There are unverified reports that the general undertook the coup at this time because he was afraid parts of the military might rebel against him. But the feeling on the streets is that regardless of which military leader is involved, even if they say they support the revolution, the people of Sudan do not want another military government. They are demanding a complete civilian government. Any military faction that breaks off, or says they support the revolution, still does not represent the Sudanese people because the people have been clear they want a completely civilian government.
It is unlikely that we will see a part of the military break off to truly support the revolution, for example with arms and military expertise. That’s because the military in Sudan has a strong culture and a lot of it is tied to their economic interests. Sudanese military members get housing, members of the military run a lot of businesses, and have a lot of connections. So to assume they will give that up seems very unlikely.
This is different from the military in Tunisia in 2011, which was less focused internally and more focused on external attacks. So they were able to oust the president and stand with protesters and that was well received by the public. But in Sudan, the military culture is different and it is important to consider that when we are looking at different historical cases.
What would you like to see people in Canada do – whether they’re part of the diaspora or not – to support Sudanese people at this important moment?
It’s been great that a coalition of ambassadors has denounced the military government and supported a civilian government, including the Canadian ambassador to Sudan. I would urge people in Canada to get their information from Sudanese people, to follow Sudanese people on the ground through Twitter and Instagram. State-owned media contains a lot of misinformation. Just the other day, they were spewing some sentiments about how this coup was about correcting the path of the revolution and spinning a narrative that there are pro-military demonstrations. I would also urge people to put pressure on the Canadian government to push for a full civilian government.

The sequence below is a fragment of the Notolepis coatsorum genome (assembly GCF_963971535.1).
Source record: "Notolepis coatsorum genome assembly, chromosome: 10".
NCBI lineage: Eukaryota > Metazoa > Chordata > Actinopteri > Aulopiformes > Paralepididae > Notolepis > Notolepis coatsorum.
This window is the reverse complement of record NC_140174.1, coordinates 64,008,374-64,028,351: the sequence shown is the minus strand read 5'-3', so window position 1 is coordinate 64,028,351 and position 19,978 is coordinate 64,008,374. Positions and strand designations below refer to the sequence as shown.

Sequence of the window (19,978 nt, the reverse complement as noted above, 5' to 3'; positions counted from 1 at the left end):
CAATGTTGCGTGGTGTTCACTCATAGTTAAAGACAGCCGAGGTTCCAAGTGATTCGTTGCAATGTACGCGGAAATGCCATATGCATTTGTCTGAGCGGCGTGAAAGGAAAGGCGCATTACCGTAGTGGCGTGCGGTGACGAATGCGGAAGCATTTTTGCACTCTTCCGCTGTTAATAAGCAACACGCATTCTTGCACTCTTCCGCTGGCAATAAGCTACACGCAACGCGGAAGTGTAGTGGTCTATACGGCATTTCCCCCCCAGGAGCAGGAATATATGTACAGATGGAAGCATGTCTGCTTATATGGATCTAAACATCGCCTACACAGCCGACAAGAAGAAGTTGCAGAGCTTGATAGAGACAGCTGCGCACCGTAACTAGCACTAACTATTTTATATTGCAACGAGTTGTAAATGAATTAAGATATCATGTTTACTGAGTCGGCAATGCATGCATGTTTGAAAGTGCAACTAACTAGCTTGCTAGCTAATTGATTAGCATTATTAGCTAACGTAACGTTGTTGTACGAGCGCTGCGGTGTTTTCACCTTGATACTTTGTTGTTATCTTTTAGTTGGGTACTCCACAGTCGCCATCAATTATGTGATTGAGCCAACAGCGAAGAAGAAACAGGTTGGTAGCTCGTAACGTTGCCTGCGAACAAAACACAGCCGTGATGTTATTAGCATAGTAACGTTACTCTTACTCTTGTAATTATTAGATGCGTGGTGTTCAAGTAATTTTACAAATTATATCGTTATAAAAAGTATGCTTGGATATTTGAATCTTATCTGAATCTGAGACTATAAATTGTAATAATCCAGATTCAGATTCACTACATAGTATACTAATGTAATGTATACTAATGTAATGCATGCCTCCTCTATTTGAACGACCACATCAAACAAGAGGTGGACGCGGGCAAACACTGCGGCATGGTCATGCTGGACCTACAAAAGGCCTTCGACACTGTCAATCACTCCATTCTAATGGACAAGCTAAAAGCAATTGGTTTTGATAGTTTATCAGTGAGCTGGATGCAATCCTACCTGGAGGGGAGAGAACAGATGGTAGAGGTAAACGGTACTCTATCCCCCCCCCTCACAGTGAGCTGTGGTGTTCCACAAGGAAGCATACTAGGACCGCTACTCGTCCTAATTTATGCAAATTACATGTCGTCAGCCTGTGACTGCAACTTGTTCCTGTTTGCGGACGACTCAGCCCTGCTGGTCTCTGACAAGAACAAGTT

And it is important to note this is not just an internal Sudanese issue. It is significant internationally. The reason the Sudanese military gets all this financial aid is because they are being supported by Gulf governments, like Egypt, Saudi Arabia and the United Arab Emirates (UAE). These are governments that the Canadian government has billions of dollars of contracts with. Canada says it supports democratic governments so are these governments an exception? Canada should cut ties with these governments that are supporting the military coup, meddling in the affairs of sovereign nations and destabilizing parts of Africa so they can continue to have the kids of the oppressed nations die in their wars, like in Yemen. Military generals are willing to sign contracts to sell Sudanese land and other resources, so Sudanese people can never benefit.
People need to understand that Canada and the western world are complicit in this and it is important that Canadians understand the situation in Sudan is not something that is external to them. This is a moment in time when a transition to a free and democratic government is possible for a nation that has been shackled for over thirty years. When people talk about developing African, this is the time for them to be paying attention. For such people to say they support this movement, they also need to support the resistance on the ground. The amount of mobilization is astounding and it is important to amplify the movement. It concerns everyone, especially those who say they stand for human rights, for justice and dignity.
Join Spring on Sunday, October 31, 3pm EDT for the event Sudan Resists the Coup: Organizing Solidarity with Sudan’s Revolutionaries featuring Rabab Elnaiem and Muzan Alneel. To register for the event, click here.